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Unfortunately if you really want to know 1 watt is 3.41 btu/h period. No magic, no mystic heat generator, just what it is. If a piece of equipment concentrates most of its power consumption in one area and does not remove it to another area effectivly it will get hot, there is no way around it. Now take something that is efficient at removing the heat to other areas of the equipment and then to the surrounding are it will not seem as hot. However if they are using the same watts they will still be putting out the same amount of heat. I don't care if it is Onkyo, Denon, LCD, Plasma, Amp A, or Amp B. Why is it that people keep rejecting the science behind the "issue" and continue to spit out what they FEEL to be true. Of course if you are moving a total of 2000 watts of power into your room from your equipment and the room is small you will probably feel some heat being generated.

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post #108 of 163 Old 07-11-2009, 08:26 PM
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I haven't read through both threads yet but I wonder if the OP question is looking for more of a perceptual answer rather than a thermodynamics lesson based on ideal systems. Just like oldcband suggest, two components consuming the same wattage can "feel" much different regarding heat output. This is obviously related to the heat transfer efficiency to the person. And IMO a display with a large component of radiative heat transfer will be percieved to be the "hot" display.

And even further, a display that generates a large portion of heat on the panel surface (eg - plasma) may "feel" hotter than a display that generates most of the heat deep internally in the panel which may "feel" cooler.

As always, perception is more important than many realize.

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post #109 of 163 Old 07-11-2009, 08:35 PM
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While perception is important to people there is a place for them to learn how they are wrong. Learning a bit about how heat works and how the perceived heat out put is not necessarily what is actually being out put can be a real eye opener. So regardless of the OP's intent on which one feels warmer now they can over look the perceived heat and see what the actual heat output is. The whole point of a "science" forum. Still amazing how many people still will argue what they feel over what is truly there.

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post #110 of 163 Old 07-11-2009, 09:10 PM
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I should have said the OP may be looking for a scientific answer to his perception (why it "feels" hot) rather than why does it "produce" more heat. Obviously, the answers would be very different. A few reasons are in my previous post.

Here is an analogy. What would "feel" hotter?

1 - touching 100W light bulb directly

2 - touching a cardboard box containing a 100W light bulb

Hopefully you can see the weak analogy between LCD and Plasma

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post #111 of 163 Old 07-12-2009, 07:27 AM
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The only science that is exact is math. Take global warming and you can see that "science" is hardly exact from scientist to scientist.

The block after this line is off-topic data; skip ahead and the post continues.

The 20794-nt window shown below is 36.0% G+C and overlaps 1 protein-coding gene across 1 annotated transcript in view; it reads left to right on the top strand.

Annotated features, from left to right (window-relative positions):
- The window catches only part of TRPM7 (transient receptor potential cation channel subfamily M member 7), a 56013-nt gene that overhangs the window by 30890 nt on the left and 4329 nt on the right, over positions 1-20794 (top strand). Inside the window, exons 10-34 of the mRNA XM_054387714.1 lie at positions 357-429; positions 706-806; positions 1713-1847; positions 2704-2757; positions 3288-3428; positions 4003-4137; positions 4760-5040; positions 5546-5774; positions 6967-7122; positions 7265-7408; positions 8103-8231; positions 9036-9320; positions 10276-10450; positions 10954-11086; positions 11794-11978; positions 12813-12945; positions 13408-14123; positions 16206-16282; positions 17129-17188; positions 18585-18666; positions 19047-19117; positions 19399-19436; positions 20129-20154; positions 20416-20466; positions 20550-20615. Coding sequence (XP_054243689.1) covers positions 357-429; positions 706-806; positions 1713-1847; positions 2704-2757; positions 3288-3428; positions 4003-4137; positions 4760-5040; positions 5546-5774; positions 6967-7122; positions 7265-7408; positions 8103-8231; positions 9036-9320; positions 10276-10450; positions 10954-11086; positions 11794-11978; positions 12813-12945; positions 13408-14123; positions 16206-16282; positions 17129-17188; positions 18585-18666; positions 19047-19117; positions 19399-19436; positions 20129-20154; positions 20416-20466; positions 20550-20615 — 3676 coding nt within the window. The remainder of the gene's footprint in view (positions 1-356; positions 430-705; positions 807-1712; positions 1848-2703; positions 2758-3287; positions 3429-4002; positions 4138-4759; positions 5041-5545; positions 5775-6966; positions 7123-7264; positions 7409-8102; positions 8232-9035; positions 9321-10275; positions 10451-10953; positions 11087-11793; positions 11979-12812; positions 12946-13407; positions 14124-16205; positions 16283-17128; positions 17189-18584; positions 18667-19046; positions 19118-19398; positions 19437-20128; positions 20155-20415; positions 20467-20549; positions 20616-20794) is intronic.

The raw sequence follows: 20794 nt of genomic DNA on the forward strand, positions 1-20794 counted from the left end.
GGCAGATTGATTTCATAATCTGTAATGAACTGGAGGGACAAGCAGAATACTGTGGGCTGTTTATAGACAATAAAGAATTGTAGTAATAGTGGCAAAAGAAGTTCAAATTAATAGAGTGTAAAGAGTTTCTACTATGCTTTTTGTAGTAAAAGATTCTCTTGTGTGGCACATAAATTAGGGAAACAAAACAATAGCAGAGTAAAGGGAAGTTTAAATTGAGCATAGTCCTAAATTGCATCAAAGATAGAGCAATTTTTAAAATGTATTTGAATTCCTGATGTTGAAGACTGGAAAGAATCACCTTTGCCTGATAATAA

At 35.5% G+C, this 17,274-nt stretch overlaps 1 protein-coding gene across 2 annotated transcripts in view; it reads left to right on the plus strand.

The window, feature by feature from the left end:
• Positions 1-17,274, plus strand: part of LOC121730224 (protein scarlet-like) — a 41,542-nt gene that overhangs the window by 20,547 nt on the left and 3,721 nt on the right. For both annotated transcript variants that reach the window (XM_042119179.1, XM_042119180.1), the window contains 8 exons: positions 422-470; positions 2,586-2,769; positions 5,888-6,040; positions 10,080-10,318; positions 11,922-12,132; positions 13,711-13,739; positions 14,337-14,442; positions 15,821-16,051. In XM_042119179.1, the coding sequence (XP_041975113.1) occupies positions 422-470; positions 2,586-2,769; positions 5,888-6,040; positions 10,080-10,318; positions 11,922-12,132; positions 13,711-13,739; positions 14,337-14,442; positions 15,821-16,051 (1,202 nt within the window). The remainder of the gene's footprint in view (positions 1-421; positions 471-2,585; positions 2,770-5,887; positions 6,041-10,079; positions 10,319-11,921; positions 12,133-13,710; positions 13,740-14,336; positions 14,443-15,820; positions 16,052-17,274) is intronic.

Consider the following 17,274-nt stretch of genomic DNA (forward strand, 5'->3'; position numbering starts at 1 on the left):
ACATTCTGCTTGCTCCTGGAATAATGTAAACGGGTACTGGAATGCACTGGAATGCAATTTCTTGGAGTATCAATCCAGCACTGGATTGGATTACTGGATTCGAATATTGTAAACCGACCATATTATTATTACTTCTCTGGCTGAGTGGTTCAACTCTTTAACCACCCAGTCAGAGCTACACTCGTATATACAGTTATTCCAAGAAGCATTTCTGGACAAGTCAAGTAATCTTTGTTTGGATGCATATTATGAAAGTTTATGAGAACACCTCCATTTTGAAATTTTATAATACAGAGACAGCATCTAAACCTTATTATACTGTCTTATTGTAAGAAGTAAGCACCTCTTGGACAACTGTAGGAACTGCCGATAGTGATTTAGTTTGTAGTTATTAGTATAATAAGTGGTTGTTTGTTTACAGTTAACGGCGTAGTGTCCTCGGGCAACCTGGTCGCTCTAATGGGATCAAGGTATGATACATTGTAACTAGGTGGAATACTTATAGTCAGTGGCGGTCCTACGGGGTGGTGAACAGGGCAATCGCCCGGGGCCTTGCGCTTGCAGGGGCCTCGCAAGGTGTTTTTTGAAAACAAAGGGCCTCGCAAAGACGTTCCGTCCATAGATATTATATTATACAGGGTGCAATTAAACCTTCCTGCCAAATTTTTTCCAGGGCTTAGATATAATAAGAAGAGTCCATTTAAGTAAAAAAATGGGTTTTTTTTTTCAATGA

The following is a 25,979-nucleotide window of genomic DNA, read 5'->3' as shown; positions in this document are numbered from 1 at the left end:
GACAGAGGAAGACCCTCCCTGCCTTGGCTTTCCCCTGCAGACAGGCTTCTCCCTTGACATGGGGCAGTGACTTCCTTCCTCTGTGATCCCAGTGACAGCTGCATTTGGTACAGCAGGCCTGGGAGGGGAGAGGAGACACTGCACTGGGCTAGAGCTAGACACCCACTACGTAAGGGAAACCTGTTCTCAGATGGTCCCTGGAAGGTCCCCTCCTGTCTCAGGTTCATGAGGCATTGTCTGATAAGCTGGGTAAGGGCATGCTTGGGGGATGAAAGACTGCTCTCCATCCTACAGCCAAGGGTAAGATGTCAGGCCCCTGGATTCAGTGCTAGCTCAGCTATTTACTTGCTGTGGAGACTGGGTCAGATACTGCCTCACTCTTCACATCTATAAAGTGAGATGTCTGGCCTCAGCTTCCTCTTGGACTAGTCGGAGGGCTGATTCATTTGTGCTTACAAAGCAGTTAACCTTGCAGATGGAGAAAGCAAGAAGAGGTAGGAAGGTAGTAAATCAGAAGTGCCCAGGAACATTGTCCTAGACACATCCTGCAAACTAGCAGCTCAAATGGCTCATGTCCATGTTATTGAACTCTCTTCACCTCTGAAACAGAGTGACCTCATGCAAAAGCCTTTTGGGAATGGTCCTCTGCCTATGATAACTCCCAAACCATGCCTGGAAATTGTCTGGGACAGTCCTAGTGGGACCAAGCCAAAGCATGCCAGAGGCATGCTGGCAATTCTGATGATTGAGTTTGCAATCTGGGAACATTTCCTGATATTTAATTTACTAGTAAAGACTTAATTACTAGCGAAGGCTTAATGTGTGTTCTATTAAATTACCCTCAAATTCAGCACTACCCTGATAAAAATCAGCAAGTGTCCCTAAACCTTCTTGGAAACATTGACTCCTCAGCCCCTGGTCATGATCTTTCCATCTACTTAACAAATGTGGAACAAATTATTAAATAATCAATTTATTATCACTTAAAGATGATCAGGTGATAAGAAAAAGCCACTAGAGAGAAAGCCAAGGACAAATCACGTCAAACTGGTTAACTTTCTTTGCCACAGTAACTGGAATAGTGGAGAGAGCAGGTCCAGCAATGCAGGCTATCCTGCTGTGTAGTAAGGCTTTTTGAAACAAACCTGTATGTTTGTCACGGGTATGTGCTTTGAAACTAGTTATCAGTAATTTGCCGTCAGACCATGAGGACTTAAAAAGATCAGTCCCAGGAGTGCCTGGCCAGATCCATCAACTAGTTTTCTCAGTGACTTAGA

Perception is everything. If I was to sell any kind of product I'd want to know what paying customers are going to think about what I'm selling.

I could be hard headed and tell my customers look at the the math and your an idiot to buy anything from my competitor.

How well would that work for you?

PERCEPTION IS EVERYTHING!

These are just my opinions.
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post #112 of 163 Old 07-12-2009, 11:12 AM
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Quote:
Originally Posted by oldcband View Post

The only science that is exact is math. Take global warming and you can see that "science" is hardly exact from scientist to scientist.

Perception is everything. If I was to sell any kind of product I'd want to know what paying customers are going to think about what I'm selling.

I could be hard headed and tell my customers look at the the math and your an idiot to buy anything from my competitor.

How well would that work for you?

PERCEPTION IS EVERYTHING!

That's a load of bunk! But then, I forget that it's coming from the "just trust my eyes" philosophy of video tech. Now, we're into the "whatever it feels like". No thank you...and BTW: Global Warming is overwhelmingly accepted throughout the world's leading scientists. There's no longer a debate on this fact except in the US Senate.
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post #113 of 163 Old 07-12-2009, 11:24 AM
 
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Quote:
Originally Posted by oldcband View Post

The only science that is exact is math. Take global warming and you can see that "science" is hardly exact from scientist to scientist.

Perception is everything. If I was to sell any kind of product I'd want to know what paying customers are going to think about what I'm selling.

I could be hard headed and tell my customers look at the the math and your an idiot to buy anything from my competitor.

How well would that work for you?

PERCEPTION IS EVERYTHING!

Perception often fools a person into thinking one way where in reality it's completely different. Take for example a blu ray player. A few people perceive an SD DVD on an upconverting player as high of quality as a blu ray movie being played. For those people a lesser quality TV set would likely suit them fine while those of us that can see and realize the benefit of a blu ray movie will want the best set they can afford to take advantage of the better quality picture available.